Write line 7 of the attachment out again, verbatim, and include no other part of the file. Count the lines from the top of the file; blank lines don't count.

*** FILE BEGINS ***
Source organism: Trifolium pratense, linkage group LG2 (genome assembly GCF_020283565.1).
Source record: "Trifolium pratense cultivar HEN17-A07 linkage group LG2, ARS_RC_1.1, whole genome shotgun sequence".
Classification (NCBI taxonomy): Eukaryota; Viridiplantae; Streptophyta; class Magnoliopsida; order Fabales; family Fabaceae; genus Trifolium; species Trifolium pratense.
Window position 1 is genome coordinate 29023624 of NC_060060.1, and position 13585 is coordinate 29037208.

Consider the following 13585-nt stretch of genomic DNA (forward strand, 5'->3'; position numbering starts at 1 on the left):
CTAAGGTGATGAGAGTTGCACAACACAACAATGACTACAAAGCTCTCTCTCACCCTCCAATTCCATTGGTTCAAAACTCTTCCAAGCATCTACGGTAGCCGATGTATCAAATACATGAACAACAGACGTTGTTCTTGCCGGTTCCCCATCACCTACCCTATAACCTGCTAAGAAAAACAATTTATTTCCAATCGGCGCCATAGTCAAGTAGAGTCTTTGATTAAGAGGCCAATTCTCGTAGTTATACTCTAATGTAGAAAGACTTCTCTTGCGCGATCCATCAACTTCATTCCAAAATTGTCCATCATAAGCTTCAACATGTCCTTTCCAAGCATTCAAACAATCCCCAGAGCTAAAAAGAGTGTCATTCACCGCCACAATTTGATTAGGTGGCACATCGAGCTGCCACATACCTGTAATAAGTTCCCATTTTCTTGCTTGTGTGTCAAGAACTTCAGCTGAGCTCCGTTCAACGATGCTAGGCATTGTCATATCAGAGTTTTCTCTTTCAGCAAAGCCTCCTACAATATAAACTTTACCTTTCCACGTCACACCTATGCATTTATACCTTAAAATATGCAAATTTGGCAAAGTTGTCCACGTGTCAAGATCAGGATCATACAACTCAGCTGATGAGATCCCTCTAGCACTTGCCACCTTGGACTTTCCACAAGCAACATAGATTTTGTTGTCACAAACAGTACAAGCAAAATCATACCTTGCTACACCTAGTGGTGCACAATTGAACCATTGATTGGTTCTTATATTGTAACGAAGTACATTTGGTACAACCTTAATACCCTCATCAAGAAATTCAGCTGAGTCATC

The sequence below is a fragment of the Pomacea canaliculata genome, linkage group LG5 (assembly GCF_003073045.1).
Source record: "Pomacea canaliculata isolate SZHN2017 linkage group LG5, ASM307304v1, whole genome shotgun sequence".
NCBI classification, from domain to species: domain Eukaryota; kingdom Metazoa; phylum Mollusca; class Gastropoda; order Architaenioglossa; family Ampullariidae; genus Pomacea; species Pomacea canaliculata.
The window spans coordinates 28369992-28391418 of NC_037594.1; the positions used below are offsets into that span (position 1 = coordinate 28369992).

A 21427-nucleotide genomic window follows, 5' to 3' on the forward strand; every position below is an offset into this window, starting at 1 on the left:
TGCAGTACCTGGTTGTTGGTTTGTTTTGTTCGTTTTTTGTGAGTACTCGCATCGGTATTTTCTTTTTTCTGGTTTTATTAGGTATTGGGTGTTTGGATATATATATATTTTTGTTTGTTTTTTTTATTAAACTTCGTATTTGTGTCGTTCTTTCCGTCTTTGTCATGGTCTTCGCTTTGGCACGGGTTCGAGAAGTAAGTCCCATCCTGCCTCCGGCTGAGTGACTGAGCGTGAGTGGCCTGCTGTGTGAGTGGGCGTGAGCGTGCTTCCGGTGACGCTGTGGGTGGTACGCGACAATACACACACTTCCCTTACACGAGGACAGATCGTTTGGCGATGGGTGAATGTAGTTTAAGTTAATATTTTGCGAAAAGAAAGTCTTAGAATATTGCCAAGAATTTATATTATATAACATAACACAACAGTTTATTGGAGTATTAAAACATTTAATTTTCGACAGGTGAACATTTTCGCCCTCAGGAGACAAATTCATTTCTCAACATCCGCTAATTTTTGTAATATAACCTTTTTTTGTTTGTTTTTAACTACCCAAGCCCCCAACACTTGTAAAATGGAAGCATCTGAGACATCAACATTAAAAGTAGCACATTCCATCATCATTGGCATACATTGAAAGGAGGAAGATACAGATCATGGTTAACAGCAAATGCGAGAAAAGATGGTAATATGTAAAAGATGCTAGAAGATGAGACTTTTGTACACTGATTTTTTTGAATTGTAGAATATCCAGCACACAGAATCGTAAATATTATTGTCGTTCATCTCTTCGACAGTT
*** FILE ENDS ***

The sequence below is a fragment of the Pomacea canaliculata genome, linkage group LG5 (assembly GCF_003073045.1).